All of these amazing film professionals came together to lift Sophie up and empower her to create a short film narrative.
D.P. Jonathan D’Ambrosio, Editor Robert Falkenberg, Color Correctionist Frank Schumacher and Brett Portzer of White Lake Music and Sound Post of Albany, New York, mentored Sophie in post. And each and every time, Sophie was empowered to make the decisions.
Sophie called the shots in her own narrative, and this made all the difference in her personal development as well. Little by little, Sophie grew in confidence, strength and courage.
Keep Your Head Up, Sweet Pea! has had an impressive run at film festivals around the world and won many awards. Unfortunately, Covid-19 and the pandemic forced us to stay indoors, preventing Sophie from experiencing the thrill of a live screening with fellow filmmakers and audience members.
Sophie applied to the Queens World Film Festival because she was impressed by their mission and theme for this year, which focuses on Hope, Healing, Opportunities, Promote and Equity—all themes which inspired Sophie to write her film. Founded in 2010 and nurtured into existence by Queens residents/filmmakers Don and Katha Cato, the Queens World Film Festival marks the first live theatrical exhibition of Sophie’s first short film; I couldn’t be more excited for her—and proud.
I, too, grew from the experience of mentoring Sophie as a filmmaker. Giving her the tools and confidence to speak her voice showed me that empowering women to make movies is about so much more than storytelling; it’s about validation and handing women the tools to carve out their own niche. If we care about what women have to say and support their narratives, we demonstrate that they truly have a respected place in our communities.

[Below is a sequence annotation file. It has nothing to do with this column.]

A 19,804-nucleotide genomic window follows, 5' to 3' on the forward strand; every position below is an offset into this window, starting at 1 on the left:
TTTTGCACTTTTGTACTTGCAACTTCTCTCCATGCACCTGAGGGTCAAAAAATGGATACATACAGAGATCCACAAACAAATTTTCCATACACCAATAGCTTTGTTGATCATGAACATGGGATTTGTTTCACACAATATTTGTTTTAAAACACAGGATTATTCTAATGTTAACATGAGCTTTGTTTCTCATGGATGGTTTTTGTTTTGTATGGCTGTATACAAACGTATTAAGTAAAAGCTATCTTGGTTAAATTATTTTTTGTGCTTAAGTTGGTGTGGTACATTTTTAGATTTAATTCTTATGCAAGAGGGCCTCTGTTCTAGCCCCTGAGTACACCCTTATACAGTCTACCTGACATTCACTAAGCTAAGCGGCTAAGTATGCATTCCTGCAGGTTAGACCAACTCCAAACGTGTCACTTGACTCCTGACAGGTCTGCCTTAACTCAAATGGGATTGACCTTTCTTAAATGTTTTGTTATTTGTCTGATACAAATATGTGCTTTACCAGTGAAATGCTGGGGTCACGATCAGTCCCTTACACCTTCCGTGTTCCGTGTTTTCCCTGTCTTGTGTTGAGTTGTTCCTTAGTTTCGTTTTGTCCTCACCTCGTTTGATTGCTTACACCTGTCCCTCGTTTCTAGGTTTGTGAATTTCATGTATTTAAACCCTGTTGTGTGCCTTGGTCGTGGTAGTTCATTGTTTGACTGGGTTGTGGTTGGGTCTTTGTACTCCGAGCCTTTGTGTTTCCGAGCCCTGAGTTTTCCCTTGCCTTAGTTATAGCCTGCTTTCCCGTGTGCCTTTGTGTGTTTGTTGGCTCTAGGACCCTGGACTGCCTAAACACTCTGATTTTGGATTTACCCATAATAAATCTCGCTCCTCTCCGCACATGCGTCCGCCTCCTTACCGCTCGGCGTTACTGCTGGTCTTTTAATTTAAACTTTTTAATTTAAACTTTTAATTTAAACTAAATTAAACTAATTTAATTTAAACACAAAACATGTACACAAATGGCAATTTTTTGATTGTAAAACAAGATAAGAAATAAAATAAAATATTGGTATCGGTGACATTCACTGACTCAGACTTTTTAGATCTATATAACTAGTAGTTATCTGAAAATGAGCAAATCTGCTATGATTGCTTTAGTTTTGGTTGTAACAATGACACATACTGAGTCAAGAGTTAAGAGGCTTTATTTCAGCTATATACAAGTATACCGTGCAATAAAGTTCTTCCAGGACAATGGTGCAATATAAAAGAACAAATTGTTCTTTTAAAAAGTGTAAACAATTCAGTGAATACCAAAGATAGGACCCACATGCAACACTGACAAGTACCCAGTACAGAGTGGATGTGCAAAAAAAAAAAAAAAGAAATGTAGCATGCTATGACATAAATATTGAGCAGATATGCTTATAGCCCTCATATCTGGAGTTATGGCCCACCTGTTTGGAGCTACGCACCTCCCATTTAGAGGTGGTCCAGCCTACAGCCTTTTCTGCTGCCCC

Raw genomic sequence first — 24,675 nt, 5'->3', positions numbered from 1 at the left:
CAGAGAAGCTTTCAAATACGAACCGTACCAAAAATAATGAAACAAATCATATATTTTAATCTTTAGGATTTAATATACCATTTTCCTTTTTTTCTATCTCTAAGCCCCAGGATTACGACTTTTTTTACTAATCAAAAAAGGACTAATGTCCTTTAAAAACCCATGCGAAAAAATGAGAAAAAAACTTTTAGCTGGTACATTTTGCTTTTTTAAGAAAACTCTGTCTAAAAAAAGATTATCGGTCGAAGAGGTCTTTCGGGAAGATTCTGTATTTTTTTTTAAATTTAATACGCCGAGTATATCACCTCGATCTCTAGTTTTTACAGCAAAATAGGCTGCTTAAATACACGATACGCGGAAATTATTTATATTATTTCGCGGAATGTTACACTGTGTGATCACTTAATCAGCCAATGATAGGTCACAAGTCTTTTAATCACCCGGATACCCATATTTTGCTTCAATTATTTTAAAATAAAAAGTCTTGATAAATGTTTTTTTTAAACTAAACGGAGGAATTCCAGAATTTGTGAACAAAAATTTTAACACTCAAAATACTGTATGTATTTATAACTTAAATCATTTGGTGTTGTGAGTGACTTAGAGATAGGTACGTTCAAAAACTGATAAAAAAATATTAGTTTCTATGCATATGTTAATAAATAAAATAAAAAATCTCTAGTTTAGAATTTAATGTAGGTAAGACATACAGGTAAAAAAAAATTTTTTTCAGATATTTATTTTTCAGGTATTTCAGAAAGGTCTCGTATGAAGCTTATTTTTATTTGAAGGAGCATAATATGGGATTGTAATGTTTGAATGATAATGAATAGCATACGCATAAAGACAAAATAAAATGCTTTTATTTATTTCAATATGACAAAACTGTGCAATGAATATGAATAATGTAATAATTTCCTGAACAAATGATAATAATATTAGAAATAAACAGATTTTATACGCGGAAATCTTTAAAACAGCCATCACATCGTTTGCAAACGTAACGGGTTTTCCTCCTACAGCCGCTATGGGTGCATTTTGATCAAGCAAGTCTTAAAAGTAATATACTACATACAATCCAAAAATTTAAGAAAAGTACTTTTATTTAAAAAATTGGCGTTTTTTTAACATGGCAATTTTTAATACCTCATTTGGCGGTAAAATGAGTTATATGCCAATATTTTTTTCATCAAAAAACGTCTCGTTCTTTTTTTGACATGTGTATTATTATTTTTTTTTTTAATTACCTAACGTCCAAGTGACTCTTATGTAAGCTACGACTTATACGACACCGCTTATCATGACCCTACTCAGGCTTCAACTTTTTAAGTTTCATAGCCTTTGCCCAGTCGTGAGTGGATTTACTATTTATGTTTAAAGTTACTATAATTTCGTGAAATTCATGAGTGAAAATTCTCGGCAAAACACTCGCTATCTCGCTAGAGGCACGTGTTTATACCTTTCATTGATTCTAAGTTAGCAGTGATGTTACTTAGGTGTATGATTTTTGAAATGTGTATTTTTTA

I’ve fought, like the thousands of women before me, for equal rights and am now convinced, more than ever, that empowering women in filmmaking early on is one of the many roads to getting there. And lifting others up doesn’t mean that you give away your own opportunities. If anything, it stabilizes the foundation for a united front.
Sophie and I are looking forward to attending the screening of Keep Your Head Up, Sweet Pea! together and we can’t wait to feel the energy of the audience around us. Above all, I hope for Sophie that she sees what a beacon of hope she has provided for teens who, like herself, have faced challenging times.
Women, like me, also need to see that our activism is making a difference. I know that I meant the world to me to experience Sophie’s first film being embraced, first, by fellow professionals in the industry and, second, by audiences around the world. I can see that we are all, collectively, changing the landscape for our future daughters.
And Sophie? Well, she actually IS my daughter. And I couldn’t be happier that she is on her way to finding her voice and having it be heard.
Keep Your Head Up, Sweet Pea! was produced by Heidi Philipsen and is a Personae Entertainment Pictures production. www.personaeentertainmentpictures.com
Info about Queens World Film Festival can be found at:
Tickets to the LIVE screening of Sophie Meissner’s short, Keep Your Head Up, Sweet Pea! can be purchased online here: